Review by: Jack Foley | Rating:
DVD SPECIAL FEATURES: 3 Featurettes: In The Thick of
the Battle, From Ruins to Reality, Troy: An Effects Odyssey; Theatrical
trailer; Easter egg.
IMMORTALITY surely beckons the cast of Troy, for the way in which
they have turned Homers The Iliad into one of the great
cinema epics of our time.
The film boasts one of the biggest budgets in motion picture
history, and a cast which combines the finest looks of Hollywoods
young brigade with the grit and guile of some of its greatest
screen icons, and subsequently delivers an awe-inspiring spectacle,
that has just about everything you could expect from a Summer
blockbuster, and more besides.
Crucially, Wolfgang Petersens film manages to combine the
necessary big screen bravado with an emotional intimacy needed
to do Homers poem justice, managing to capture the horror
and futility of war, while also displaying the honour and greedy
obsessions of those fighting it.
And while Troy isnt without its own Achilles heel,
in the form of certain artistic liberties and the occasional lacklustre
supporting performance, it remains a towering achievement in every
sense of the word, rivalling the likes of Ridley Scotts
Gladiator and Peter Jacksons
Lord of the Rings trilogy
for sheer old-fashioned endeavour.
The story is the stuff of legend and, for the most part, is neatly
recaptured by David (The 25th Hour)
Benioffs script, even if it fails to adhere to the mythology
Paris (Orlando Bloom) provokes the fury of Spartan king, Menelaus
(Brendan Gleeson), by running away with his young wife, Helen
(Diane Kruger), and providing the catalyst for the Trojan war.
Enlisting the help of his war-lord brother, Agamemnon, the King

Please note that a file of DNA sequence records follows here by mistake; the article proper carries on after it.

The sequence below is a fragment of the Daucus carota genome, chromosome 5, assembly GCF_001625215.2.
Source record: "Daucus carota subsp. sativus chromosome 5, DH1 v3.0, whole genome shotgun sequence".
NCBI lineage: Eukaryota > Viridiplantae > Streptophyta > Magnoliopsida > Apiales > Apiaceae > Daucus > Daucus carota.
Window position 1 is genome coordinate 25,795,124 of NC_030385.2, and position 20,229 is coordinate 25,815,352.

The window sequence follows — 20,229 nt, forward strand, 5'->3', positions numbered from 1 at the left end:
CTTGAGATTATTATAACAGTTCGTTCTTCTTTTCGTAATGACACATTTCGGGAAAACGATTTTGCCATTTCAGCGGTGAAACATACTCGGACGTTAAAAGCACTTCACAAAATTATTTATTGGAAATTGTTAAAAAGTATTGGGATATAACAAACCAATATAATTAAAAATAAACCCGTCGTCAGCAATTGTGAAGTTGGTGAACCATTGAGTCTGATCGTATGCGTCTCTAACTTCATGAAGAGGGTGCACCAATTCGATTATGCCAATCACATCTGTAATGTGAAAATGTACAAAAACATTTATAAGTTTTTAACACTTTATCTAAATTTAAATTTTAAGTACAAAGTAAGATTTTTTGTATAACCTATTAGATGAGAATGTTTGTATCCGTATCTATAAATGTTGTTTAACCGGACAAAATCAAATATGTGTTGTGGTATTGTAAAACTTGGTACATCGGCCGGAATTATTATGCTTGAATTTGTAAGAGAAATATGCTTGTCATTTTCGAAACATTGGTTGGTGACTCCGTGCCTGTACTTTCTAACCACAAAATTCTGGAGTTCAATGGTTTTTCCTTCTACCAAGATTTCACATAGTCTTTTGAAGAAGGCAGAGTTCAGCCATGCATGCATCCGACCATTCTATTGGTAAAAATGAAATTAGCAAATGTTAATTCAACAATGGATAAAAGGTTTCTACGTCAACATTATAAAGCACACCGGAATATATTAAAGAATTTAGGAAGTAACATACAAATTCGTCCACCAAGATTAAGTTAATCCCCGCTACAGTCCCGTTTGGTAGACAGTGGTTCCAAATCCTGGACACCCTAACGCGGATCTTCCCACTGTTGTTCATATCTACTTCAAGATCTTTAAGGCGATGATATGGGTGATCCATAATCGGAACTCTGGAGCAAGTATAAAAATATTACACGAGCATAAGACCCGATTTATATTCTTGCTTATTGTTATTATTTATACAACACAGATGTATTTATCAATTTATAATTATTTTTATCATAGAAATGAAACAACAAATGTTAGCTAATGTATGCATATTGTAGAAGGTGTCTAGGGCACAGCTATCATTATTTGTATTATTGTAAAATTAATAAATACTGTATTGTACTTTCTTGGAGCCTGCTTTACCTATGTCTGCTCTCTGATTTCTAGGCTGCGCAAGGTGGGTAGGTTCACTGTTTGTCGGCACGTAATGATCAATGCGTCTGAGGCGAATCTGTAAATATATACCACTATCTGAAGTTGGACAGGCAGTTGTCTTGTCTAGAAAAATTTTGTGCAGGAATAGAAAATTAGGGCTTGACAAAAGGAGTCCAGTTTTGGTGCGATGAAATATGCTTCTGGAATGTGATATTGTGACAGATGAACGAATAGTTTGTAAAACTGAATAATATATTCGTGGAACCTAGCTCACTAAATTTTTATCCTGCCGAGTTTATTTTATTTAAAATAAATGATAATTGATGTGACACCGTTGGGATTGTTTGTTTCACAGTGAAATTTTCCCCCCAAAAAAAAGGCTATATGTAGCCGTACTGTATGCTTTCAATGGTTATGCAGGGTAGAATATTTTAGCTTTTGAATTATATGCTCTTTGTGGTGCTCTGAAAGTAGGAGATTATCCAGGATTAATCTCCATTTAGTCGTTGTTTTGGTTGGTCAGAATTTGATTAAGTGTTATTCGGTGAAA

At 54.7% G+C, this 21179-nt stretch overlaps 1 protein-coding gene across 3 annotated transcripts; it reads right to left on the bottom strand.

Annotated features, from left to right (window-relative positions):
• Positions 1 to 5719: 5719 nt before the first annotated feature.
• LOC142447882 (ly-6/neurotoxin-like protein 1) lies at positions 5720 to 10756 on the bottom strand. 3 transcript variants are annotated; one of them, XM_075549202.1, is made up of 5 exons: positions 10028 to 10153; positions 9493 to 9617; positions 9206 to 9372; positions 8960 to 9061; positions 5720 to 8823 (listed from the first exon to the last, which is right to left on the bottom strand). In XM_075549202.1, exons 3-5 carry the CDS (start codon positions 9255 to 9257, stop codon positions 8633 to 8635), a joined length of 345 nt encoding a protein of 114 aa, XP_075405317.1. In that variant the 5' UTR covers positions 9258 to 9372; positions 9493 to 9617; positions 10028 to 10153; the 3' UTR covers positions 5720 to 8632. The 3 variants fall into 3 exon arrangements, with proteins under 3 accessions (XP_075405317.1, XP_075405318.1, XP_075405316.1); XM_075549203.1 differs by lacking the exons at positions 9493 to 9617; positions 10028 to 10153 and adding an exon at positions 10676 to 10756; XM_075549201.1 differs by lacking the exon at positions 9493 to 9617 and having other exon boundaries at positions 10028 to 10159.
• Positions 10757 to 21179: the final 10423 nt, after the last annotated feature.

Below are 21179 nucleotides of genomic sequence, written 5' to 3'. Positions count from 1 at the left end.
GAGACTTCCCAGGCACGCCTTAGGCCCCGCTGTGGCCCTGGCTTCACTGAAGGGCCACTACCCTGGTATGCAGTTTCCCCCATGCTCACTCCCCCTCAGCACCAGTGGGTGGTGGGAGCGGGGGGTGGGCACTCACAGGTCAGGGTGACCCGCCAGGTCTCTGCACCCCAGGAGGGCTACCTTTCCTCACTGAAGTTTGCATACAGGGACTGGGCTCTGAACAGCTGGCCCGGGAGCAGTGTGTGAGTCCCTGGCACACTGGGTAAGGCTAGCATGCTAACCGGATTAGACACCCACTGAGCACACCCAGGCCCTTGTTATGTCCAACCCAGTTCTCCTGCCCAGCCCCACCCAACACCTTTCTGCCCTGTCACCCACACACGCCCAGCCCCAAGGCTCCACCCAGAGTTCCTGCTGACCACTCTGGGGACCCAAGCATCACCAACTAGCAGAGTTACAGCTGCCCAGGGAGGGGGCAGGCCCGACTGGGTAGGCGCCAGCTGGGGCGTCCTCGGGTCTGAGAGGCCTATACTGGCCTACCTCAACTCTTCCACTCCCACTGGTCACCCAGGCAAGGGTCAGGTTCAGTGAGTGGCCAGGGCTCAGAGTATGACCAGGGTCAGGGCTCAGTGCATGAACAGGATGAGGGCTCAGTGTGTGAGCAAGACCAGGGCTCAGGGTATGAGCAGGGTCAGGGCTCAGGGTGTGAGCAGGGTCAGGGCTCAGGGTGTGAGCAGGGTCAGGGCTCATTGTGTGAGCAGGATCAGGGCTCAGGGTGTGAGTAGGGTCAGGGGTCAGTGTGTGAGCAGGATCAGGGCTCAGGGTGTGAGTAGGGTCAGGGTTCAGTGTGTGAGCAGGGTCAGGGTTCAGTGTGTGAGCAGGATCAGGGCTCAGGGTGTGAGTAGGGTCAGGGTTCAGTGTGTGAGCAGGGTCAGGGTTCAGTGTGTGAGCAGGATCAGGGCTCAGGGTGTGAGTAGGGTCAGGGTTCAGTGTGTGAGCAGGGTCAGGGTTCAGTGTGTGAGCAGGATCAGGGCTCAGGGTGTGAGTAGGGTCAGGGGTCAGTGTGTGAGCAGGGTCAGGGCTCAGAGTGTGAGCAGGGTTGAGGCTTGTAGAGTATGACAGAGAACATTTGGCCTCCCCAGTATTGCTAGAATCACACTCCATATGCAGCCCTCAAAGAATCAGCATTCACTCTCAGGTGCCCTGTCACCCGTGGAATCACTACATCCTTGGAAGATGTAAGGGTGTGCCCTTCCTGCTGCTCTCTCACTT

of the Mycenaeans (Brian Cox), Menelaus sets sail for the city
of Troy, determined to wreak bloody revenge for the humiliation,
but under-estimates the might of the Trojan army, whose walls
have never been breached.
The key to victory, however, lies in the form of Achilles (Brad
Pitt), believed to be the greatest warrior alive, but who merely
fights for his own immortality.
His contempt for Agamemnon threatens to undermine the unity of
the Greeks, paving the way for Hector (Eric Bana), the fearless
young prince of Troy, to successfully protect his homeland.
But in the battles which ensue, the wrath of Achilles is provoked
by an accidental slaying, paving the way for a decisive confrontation
and a certain wooden horse
At two hours and 40 minutes, Troy is the type of film for which
the term epic was invented. It seldom feels its length,
and delivers on just about every level.
Petersens film draws out the tragedy without pandering
to the mainstream, and is populated by flawed heroes rather than
knights in shining armour.
Achilles may be a tortured hero, whose disdain for the arrogance
of Agamemnon is justifiable, but he, too, is merciless in the
extreme, placing his own immortality above the lives of everyone
else, while Hector is guilty of making several rash errors of
judgement - not least in his blind devotion to his cowardly brother,
When the two eventually collide, their encounter makes for one
of the great on-screen tussles in movie history - but it is just
one of a clutch of memorable moments.
Battles are skilfully orchestrated, combining an unflinching
realism with the wow-factor required from this sort of epic, but
never to the detriment of the personal conflicts involved. As
a result, every one of the principle cast members is given the
chance to shine.
But as excellent as the likes of Peter OToole and Pitt
are, the movie stands or falls, emotionally, on Banas portrayal
of the honourable Hector, and he rises to the challenge spectacularly,
allowing Troy to function on such an intimate level.
As such, the film remains a richly satisfying all-round experience,
the type of which harks back to the epics of the David Lean era,
while making the most of advances in technology.
It is a handsome movie in every sense of the word, which epitomises
all that is great about going to the cinema. For once, there is
no need to beware of Greeks (or Hollywood) bearing gifts.